What the environmental movement doesn’t seem to understand, or refuses to understand, which isn’t quite clear, is that they have played into the hands of the very folks that most of them detest. Politicians, the media and lawyers, Crichton’s PLM complex, have capitalized on this entire thing to perpetuate a “state of fear”. Not the police state that some claim. This isn’t about secret police and military power and totalitarianism. These folks just want to perpetuate their own power, continue as the ones on the inside of the oligarchy. As far back as the 1890’s (or further, depending), politicians and the media were discovering that there was power and personal profit involved in creating fear. And, unlike the past, with modern methods of disseminating information, they could induce a much larger portion of the population to buy into their fear-mongering. Then they would position themselves as the ones who could “do something about it”. Thus we had fear of the Wobblies and possible communist revolution in the USA that helped bring FDR to power, fear of Japanese-American saboteurs that gave FDR’s government unprecedented (and unconstitutional) power, the Red Scare of McCarthyism, fear of Hippies and anarchy in the 60’s, another Red Scare in the 70’s, a crime scare starting in the 80’s and so forth. Interestingly, the current preoccupation with, and fear of, environmental disaster dates to the fall of 1989.

Which is when the Berlin Wall fell and we all realized the Cold War was over.

While I am not saying there is some huge, secret conspiracy (there isn’t), I am saying that the politico-legal-media grouping began engaging in groupthink, searching for other things they could use to continue to maintain power, prestige and money. And they found two things that would do the trick. One was crime. The other was the environment. Here’s what’s interesting about both of these topics. There is no objective evidence for the thing that we fear.Just the opposite, in fact. There is plenty of objective evidence that the things we fear are bugaboos. There is plenty of objective evidence that politicians have distorted these things to gain power, the media have distorted these things to maintain a very powerful position as purveyors of information and lawyers have distorted these things in order to increase litigation, which ……. gives them power and wealth.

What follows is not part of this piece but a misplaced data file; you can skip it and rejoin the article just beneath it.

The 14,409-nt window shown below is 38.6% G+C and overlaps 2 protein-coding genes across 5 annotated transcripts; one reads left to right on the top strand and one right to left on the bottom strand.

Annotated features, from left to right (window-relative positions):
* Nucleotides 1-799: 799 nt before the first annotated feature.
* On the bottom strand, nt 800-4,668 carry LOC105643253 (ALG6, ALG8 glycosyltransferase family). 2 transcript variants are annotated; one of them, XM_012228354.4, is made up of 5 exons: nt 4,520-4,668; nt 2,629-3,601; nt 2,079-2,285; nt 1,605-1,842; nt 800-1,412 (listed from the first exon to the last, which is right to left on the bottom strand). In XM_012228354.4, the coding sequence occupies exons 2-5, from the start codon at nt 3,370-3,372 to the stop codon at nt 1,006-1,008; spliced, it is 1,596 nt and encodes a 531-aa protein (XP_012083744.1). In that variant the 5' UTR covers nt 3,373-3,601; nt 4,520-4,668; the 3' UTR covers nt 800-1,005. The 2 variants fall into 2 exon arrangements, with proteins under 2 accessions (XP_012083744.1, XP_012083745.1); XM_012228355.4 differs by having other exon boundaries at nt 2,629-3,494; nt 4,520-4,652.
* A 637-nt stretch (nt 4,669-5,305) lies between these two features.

In fact, since 1991 the crime index in the United States has steadily declines, every single year (source: The Disaster Center). When’s the last time you heard that on television or read it in a newspaper or magazine? Or heard a politician tell you that crime is getting better, not worse? During the years of steady increase in criminal behavior in this country, 1960 – 1991, crime was rarely the lead on the evening news or the front page. It was usually the Vietnam War, or the Cold War, or natural disaster or nuclear missiles, or what have you. Since 1991, violent crime has been a major facet of the media’s news, movies and entertainment, much larger than it was prior to then. The same goes for environmental issues. Starting in the late 1980’s, the media, followed by lawyers and politicians began to give environmentalists much more credence than previously. In the 1960’s and 1970’s the environmental movement was treated by the mainstream as a bunch of crackpots, which most of them are, to be honest. Suddenly, they got treated as serious people, talking about real issues, even when their data was completely suspect pseudoscience of the “everyone knows” variety. The exact same people. It’s not like these are different people, we are talking about folks on the extreme of environmental issues, Hollywood weirdos and such. Yes, these days there are a variety of scientists on board with the idea, but they didn’t get on board until their funding began to come from people who had a vested interest in an outcome that showed that global warming was happening. And now it’s on the evening news every night. With no real evidence to back it up.